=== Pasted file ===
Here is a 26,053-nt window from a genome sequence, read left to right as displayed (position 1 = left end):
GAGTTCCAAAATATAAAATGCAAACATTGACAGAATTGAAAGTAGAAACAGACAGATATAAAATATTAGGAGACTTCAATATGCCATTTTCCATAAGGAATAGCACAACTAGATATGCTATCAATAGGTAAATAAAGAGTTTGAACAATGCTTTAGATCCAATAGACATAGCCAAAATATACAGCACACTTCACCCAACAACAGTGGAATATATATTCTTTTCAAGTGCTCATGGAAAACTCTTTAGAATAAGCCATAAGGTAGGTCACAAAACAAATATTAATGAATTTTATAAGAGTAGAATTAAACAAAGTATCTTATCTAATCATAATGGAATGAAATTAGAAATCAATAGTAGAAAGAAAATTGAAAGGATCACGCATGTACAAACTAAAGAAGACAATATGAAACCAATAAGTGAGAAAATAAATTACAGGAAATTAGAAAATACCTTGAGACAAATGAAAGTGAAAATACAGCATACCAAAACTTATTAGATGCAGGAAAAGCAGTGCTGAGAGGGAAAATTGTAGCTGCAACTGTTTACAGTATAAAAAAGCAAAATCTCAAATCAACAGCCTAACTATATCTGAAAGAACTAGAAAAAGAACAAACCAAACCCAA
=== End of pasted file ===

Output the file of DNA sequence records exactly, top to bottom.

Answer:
Here is a 26,053-nt window from a genome sequence, read left to right as displayed (position 1 = left end):
GAGTTCCAAAATATAAAATGCAAACATTGACAGAATTGAAAGTAGAAACAGACAGATATAAAATATTAGGAGACTTCAATATGCCATTTTCCATAAGGAATAGCACAACTAGATATGCTATCAATAGGTAAATAAAGAGTTTGAACAATGCTTTAGATCCAATAGACATAGCCAAAATATACAGCACACTTCACCCAACAACAGTGGAATATATATTCTTTTCAAGTGCTCATGGAAAACTCTTTAGAATAAGCCATAAGGTAGGTCACAAAACAAATATTAATGAATTTTATAAGAGTAGAATTAAACAAAGTATCTTATCTAATCATAATGGAATGAAATTAGAAATCAATAGTAGAAAGAAAATTGAAAGGATCACGCATGTACAAACTAAAGAAGACAATATGAAACCAATAAGTGAGAAAATAAATTACAGGAAATTAGAAAATACCTTGAGACAAATGAAAGTGAAAATACAGCATACCAAAACTTATTAGATGCAGGAAAAGCAGTGCTGAGAGGGAAAATTGTAGCTGCAACTGTTTACAGTATAAAAAAGCAAAATCTCAAATCAACAGCCTAACTATATCTGAAAGAACTAGAAAAAGAACAAACCAAACCCAA